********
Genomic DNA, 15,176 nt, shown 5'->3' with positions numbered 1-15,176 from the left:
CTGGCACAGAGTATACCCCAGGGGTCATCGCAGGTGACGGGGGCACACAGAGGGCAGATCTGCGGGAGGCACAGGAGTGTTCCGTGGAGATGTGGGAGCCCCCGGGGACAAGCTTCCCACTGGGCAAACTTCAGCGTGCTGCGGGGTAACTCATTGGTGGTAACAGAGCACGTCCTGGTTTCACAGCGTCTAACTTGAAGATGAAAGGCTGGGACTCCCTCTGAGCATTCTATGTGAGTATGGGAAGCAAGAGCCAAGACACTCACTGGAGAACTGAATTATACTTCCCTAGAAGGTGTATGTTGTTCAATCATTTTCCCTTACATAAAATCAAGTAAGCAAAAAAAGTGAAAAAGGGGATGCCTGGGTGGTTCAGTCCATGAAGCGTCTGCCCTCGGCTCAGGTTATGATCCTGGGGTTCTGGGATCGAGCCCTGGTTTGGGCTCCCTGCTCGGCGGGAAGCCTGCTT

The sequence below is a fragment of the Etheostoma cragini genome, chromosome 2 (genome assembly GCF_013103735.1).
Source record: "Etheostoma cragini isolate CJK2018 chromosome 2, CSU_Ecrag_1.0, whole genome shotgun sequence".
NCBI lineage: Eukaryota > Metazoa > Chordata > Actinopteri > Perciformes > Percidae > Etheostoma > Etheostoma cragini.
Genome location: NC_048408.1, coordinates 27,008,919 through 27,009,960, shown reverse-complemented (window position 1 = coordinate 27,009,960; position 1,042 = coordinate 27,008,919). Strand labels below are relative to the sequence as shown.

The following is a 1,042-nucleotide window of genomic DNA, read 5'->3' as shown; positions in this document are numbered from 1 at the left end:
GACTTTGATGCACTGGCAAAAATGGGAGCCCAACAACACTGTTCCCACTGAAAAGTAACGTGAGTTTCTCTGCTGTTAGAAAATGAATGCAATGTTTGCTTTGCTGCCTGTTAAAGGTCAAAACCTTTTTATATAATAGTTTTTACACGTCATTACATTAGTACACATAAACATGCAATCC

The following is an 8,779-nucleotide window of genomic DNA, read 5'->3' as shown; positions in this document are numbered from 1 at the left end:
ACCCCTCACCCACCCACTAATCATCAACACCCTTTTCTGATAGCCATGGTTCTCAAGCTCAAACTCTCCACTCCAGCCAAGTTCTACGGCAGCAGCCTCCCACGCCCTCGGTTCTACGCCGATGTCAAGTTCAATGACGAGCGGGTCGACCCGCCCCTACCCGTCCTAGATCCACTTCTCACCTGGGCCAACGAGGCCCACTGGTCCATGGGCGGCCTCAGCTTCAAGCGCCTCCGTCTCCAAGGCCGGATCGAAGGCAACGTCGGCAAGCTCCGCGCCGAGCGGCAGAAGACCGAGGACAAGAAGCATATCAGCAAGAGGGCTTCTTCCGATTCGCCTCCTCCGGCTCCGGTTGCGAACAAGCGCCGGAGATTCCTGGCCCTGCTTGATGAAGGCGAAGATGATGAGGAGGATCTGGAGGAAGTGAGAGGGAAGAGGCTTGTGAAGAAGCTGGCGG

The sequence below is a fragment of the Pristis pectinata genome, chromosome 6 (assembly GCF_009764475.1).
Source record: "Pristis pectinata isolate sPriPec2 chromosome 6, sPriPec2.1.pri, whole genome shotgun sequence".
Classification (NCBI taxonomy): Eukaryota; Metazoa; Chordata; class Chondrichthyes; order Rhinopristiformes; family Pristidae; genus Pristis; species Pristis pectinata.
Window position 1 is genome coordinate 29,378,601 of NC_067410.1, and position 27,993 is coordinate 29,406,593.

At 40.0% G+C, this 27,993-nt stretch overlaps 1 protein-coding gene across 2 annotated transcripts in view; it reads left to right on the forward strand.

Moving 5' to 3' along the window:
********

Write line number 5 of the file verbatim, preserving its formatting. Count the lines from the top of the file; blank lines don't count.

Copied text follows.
NCBI lineage: Eukaryota > Metazoa > Chordata > Actinopteri > Perciformes > Percidae > Etheostoma > Etheostoma cragini.